patents expire or prices are brought down through international advocacy
How do you think access to medicines in developing countries should be
Lowering the price of health commodities is essential for developing
countries. The lack of access to medicines – and other health commodities –
can be attributed to multiple factors, but one of the most fundamental
barriers is high prices.
The most effective and sustainable way to bring down the price of a drug is
through competition between different manufacturers. Developing country
governments need to have the flexibility to design patent laws and other
health-related regulations in a way that meets the health needs of their
populations, and in most cases this is by enabling access to generic
Another major factor limiting access is that the medicines and other health
innovations that people in developing countries need are often simply not
developed. This is because medical innovation - the development of new
drugs, diagnostics and vaccines - is overwhelmingly steered towards
products that will give commercial rewards and not towards the greatest
In the current predominant medical innovation model, companies recoup
research and development (R&D) investments through sales revenues, so its
R&D costs are inevitably “linked” to product prices. This means that
development of products needed primarily by populations unable to pay high
prices is simply not pursued.
There is a need to develop alternative strategies for medical innovation
that respond to developing country priorities and that break the link
between the cost of research and the price of the final product. This
‘delinkage’ ensures affordability of medical innovation from the outset.
We think the TPP countries could construct a much better trade agenda that
promotes both innovation and access to medicines if they were to encourage
innovative incentive mechanisms that better respond to patient-needs,
instead of monopolies and policies that break the balance between
commercial interests and public health.
What plans does Médecins Sans Frontières have in place to influence the TPP
MSF is working on several fronts to raise awareness about the dangerous
provisions in the TPP that will hurt our patients, including speaking out
and raising the issue in media, as with this interview.
Specifically, MSF is urging the U.S government to withdraw, and all other
TPP governments to reject, harmful provisions that will hurt access to
medicines. MSF is asking all TPP negotiators to insist on language that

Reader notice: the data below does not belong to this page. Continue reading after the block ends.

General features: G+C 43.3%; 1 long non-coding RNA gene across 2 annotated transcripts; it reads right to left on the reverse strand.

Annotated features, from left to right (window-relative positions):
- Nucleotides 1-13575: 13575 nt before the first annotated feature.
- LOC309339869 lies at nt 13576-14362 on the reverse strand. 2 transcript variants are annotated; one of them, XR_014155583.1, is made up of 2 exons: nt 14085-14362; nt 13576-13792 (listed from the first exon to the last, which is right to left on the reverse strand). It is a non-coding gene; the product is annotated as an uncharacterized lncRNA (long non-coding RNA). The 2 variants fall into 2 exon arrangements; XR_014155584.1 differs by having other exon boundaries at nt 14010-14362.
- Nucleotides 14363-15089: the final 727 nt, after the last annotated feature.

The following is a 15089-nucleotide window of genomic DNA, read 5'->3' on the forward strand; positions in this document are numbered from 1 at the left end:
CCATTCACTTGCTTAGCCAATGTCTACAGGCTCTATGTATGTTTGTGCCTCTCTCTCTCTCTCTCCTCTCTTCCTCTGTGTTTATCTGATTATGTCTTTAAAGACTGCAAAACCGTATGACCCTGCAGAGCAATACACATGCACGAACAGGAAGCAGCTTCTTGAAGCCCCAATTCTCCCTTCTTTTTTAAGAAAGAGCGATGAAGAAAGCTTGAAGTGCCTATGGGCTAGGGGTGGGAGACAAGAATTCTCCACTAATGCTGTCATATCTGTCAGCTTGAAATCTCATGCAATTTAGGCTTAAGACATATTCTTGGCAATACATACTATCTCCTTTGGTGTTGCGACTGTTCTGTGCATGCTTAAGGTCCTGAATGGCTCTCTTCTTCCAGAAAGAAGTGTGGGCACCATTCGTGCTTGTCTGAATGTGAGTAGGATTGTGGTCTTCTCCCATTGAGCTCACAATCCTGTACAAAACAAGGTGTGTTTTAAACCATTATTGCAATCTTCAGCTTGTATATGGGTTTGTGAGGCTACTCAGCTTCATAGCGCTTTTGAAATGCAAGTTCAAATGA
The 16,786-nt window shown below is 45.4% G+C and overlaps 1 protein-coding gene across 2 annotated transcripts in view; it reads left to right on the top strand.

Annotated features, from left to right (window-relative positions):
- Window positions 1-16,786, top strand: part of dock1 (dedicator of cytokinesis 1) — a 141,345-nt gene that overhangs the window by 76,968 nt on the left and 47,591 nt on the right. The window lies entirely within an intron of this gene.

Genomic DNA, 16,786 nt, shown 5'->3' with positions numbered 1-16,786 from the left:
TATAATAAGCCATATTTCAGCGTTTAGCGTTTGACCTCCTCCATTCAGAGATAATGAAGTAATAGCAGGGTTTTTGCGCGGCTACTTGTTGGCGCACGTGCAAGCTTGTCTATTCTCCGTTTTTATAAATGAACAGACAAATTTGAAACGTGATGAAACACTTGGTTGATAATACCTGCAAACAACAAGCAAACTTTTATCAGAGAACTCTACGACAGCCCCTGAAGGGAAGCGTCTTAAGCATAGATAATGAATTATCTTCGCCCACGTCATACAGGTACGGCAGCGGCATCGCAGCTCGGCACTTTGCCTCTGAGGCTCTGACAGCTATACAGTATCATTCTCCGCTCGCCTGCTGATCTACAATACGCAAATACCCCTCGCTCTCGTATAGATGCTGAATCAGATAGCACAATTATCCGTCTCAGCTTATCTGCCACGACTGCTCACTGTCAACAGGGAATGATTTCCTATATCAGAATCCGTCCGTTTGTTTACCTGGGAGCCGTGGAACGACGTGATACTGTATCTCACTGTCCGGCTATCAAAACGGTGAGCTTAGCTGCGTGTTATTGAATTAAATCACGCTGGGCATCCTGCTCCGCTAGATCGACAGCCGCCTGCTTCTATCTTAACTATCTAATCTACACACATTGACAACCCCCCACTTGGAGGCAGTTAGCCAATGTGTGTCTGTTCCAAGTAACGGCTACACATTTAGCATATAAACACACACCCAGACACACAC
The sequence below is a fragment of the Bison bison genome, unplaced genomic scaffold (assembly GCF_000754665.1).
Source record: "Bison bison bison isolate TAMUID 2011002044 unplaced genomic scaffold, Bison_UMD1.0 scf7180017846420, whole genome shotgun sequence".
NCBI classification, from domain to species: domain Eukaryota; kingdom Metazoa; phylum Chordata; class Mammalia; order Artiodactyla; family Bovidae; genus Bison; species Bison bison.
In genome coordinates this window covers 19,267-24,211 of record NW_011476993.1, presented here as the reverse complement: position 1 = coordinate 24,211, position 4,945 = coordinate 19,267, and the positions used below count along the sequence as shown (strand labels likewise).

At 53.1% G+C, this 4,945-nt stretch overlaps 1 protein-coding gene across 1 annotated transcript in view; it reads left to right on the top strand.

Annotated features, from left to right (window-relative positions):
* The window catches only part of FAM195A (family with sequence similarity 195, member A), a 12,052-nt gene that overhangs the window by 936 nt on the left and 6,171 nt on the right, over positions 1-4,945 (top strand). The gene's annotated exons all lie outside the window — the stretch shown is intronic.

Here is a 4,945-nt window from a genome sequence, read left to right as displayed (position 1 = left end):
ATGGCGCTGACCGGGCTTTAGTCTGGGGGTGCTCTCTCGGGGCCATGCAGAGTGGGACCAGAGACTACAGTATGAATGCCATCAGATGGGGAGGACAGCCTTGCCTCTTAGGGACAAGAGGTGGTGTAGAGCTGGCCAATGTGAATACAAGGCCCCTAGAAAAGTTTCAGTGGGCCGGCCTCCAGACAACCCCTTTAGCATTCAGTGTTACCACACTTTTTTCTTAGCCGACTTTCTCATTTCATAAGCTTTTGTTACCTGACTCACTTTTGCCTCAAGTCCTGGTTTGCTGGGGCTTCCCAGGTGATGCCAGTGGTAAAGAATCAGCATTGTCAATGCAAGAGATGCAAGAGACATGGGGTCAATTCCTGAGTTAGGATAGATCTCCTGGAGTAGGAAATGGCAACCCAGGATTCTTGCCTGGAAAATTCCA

protects public health safeguards, fulfils existing international public
health commitments, and enables countries to effectively balance commercial
interests and public health. As noted above, MSF is also urging negotiators
to increase transparency because we think that if more stakeholders with an
interest in public health were able to look at the proposed text their
proponents will be forced to improve it.
As TPP negotiators meet in Singapore this week for the sixteenth round of
negotiations and under pressure to meet the announced October 2013
deadline, we are especially concerned because there has not been
substantive discussion on access to medicines among TPP negotiators for
over a year now. In March 2012 during the Australia round of negotiations,
it is our understanding that many of the negotiating teams rejected the US
draft chapter on intellectual property rights. While the U.S. government
has stated that it would be resubmitting a revised chapter on this issue,
they have not done so and access to medicines is once again not on the
agenda this week in Singapore.
With the October 2013 deadline approaching, time is running out and these
dangerous provisions could be shoe-horned into the final, precedent-setting
agreement without adequate debate and public scrutiny.
We are asking the U.S. to end stall tactics on access to medicines and
revise its proposals for what otherwise promises to be the most harmful
trade deal ever for access to medicines in developing countries.
Where can readers find more information?
For more information on the TPP and access to medicines, visit
http://www.msfaccess.org/tpp. For more information on the broader issues
related to a lack of access to medicines in developing countries, visit:
About Judit Rius
Judit Rius Sanjuan currently works as the US Manager of the Access Campaign
for Doctors Without Borders/Médecins Sans Frontières (MSF) in New York. The
MSF Access Campaign's purpose is to ensure greater access to, and the
development of, life-saving and life prolonging medicines, diagnostic
tests, and vaccines for patients.
Prior to joining the MSF Access Campaign, Judit worked at Knowledge Ecology
International (KEI), providing technical assistance to developing countries
on intellectual property law and in negotiations at the World Health
Organization and the World Intellectual Property Organization.
In addition, Judit was an adjunct professor at Georgetown Law School where
she co-taught a human rights fact-finding seminar on access to essential
medicines in Central America.
Judit also worked in the legal departments of an international
pharmaceutical company, an information technology consulting firm, and a
Judit received a Licenciatura en Derecho (JD equivalent) from Pompeu Fabra
University in Barcelona, Spain, and a Master's Degree in International
Studies from Pompeu Fabra and Geneva Universities.
In January 2006, she graduated from Stanford Law School with an LLM in Law,
Science, and Technology.
(1) WHO, ACCESS TO ESSENTIAL MEDICINES AS PART OF THE RIGHT TO HEALTH,
2011. Available from:
Médecins Sans Frontières - Access Campaign
P: +41 22 849 87 45
M: +41 79 203 13 02
More information about the Ip-health